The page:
Width is important; a wider or thinner tire can make quite the difference depending on how and where you ride. Wider tires excel on softer and bumpier terrain, while narrower tires are likely a better option for more predictable surfaces, like light gravel or hard-packed dirt.
The same can be said for tread patterns; northwestern riders might want a wider and taller knob pattern to get a good purchase on spongey loam. Conversely, a shorter, more tightly spaced tread is better suited to the southwest’s fast and dry desert singletrack.
You can also upgrade to a tubeless tire setup. It might be a tighter fit on the rims, but you can upgrade a non-tubeless rim to a tubeless tire setup using a tubeless conversion kit. Flats begone!
Upgrading parts of your brakes can increase your bike control and help you ride more confidently.
Squeezing hard on your brake lever can cause your wheels to lock up, and skid, at which point stopping power is up to the tires – see the above section on tire upgrades if that’s your concern.
When upgrading brake parts, you gain a decrease in the amount of lever force required to lock your wheels. Simply put, your brakes are more responsive.
The first upgrade you should make is your brake pads.
Brake pads can be sintered (metal) or organic (resin). Sintered pads are more responsive, last longer, and are more reliable at high-speed and on long descents. In addition, upgrading from organic to sintered pads can offer instant gains in brake responsiveness.
However, some disc brake rotors will be “resin only” — be sure you don’t use sintered pads on a resin-only rotor.
- Want to know more? Check out our Complete Guide to Sintered Brake Pads here!
This brings us to the next best brake upgrade: your disc brake rotors. A larger rotor increases the leveraging action on the wheel, allowing you to stop easier.
A general standard recommends rotors around 160mm for XC riding and up to 200mm rotors for DH; trail bikes often fall somewhere in the middle.
However, if you need extra stopping power, upgrading to a larger rotor alongside a sintered brake pad can provide that. Make sure you get the correct adaptor for your brake caliper to fit a larger rotor!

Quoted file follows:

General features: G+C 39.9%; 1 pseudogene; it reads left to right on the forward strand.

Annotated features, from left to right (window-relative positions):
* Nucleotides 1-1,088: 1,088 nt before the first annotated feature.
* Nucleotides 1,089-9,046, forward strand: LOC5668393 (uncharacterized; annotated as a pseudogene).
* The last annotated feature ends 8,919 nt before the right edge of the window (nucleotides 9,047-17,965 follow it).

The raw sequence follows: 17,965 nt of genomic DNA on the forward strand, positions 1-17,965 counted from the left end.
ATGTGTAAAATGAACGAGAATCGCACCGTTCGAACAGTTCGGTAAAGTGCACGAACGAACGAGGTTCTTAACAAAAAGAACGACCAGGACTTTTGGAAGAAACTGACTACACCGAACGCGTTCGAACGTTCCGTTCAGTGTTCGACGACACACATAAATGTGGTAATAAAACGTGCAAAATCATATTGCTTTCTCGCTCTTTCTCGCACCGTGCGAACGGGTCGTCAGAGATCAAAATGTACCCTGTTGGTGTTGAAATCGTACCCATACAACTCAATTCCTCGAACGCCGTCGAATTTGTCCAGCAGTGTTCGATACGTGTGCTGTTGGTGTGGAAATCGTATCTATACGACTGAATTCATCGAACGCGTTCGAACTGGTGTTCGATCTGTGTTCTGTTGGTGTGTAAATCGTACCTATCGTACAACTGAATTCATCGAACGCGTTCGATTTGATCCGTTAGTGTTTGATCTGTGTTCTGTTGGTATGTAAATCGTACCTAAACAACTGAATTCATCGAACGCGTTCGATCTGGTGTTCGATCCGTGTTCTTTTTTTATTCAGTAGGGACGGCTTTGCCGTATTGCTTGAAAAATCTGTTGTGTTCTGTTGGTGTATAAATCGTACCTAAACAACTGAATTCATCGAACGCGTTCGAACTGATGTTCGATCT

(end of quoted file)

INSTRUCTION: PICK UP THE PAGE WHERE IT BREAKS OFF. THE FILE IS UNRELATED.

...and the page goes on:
Upgrades for MTB #3: Drivetrain
Last but certainly not least are drivetrain upgrades.
It’s easy to go overboard here, and drivetrain upgrades get expensive quickly.
A majority of modern mountain bikes have switched to a 1x drivetrain. If you’re on a 2x drivetrain, upgrading some parts and moving to a 1x is probably the best upgrade you can make.
A 1x drivetrain is less prone to chain drops, has more efficient gearing, and offers a longer life for your drivetrain.
First, ditch the big ring and front derailleur. Next, pick up a 30-36t chainring and a cassette in the ballpark of 12-speed 10-50t. Last, get an appropriate chain and index your shifting.
Without getting too deep in the weeds, know that this upgrade will help preserve the life of your components, provide efficient (and responsive) gearing, and reduce your bike’s weight and maintenance requirements.
The Problem of diminishing returns When Upgrading A Mountain Bike
Upgrading your mountain bike can be expensive. The truth is, some upgrades aren’t worth the cash relative to what you get from them.
While upgrading your entire drivetrain to the latest high-end offering may seem cool, but it will cost hundreds of dollars and provide marginal gains.
Provided you maintain your bike, unless you’re a competitive rider, more significant gains can often be achieved by riding than by buying.
Additionally, older bikes are often not worth pouring your cash into to make them comparable to newer bikes.
High-dollar upgrades like suspension, carbon wheelsets, and electronic shifting can be great when mounted on newer frames, but if you’re riding a dated bike, it’s better to save your money for a newer bike.
This is especially true as cycling standards change so frequently that bikes only a few years old may not be compatible with newer parts.
Make upgrades that count and get the most out of your bike and your dollar!
MTB Upgrades: Accessories Worth Your Hard-Earned Cash
Rule #4 states that it’s all about the bike. To an extent, yes, but a few accessories deserve an honorable mention.
A good quality chamois will make a huge difference. If you’re riding without a chamois, get one! Padding your sit bones can make even the worst saddle much more comfortable.
Next, if you’re not riding clipless, a flat-pedal-specific MTB shoe is worth the money. They’re more durable and protective of your feet than sneakers. They also provide a stiff, stable platform with sticky rubber to help your feet dig into the pins.
Now you can confidently make some upgrades and hit the trails!